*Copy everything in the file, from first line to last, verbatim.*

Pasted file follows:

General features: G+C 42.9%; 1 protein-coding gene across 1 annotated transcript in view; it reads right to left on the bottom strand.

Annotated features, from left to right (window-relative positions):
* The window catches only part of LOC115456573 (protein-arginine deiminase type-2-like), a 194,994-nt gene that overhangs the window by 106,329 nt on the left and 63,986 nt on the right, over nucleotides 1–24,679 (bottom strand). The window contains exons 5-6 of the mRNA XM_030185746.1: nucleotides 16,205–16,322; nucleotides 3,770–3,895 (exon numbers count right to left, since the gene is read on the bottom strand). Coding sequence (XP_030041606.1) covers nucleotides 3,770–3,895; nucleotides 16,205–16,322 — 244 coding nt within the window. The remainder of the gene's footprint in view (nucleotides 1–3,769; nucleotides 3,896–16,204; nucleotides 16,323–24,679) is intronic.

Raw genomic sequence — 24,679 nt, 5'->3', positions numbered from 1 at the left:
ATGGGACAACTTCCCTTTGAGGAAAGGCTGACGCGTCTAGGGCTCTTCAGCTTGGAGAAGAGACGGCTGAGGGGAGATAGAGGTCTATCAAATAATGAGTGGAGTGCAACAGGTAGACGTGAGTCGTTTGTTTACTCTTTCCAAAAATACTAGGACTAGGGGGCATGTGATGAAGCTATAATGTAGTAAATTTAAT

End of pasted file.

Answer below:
General features: G+C 42.9%; 1 protein-coding gene across 1 annotated transcript in view; it reads right to left on the bottom strand.

Annotated features, from left to right (window-relative positions):
* The window catches only part of LOC115456573 (protein-arginine deiminase type-2-like), a 194,994-nt gene that overhangs the window by 106,329 nt on the left and 63,986 nt on the right, over nucleotides 1–24,679 (bottom strand). The window contains exons 5-6 of the mRNA XM_030185746.1: nucleotides 16,205–16,322; nucleotides 3,770–3,895 (exon numbers count right to left, since the gene is read on the bottom strand). Coding sequence (XP_030041606.1) covers nucleotides 3,770–3,895; nucleotides 16,205–16,322 — 244 coding nt within the window. The remainder of the gene's footprint in view (nucleotides 1–3,769; nucleotides 3,896–16,204; nucleotides 16,323–24,679) is intronic.

Raw genomic sequence — 24,679 nt, 5'->3', positions numbered from 1 at the left:
ATGGGACAACTTCCCTTTGAGGAAAGGCTGACGCGTCTAGGGCTCTTCAGCTTGGAGAAGAGACGGCTGAGGGGAGATAGAGGTCTATCAAATAATGAGTGGAGTGCAACAGGTAGACGTGAGTCGTTTGTTTACTCTTTCCAAAAATACTAGGACTAGGGGGCATGTGATGAAGCTATAATGTAGTAAATTTAAT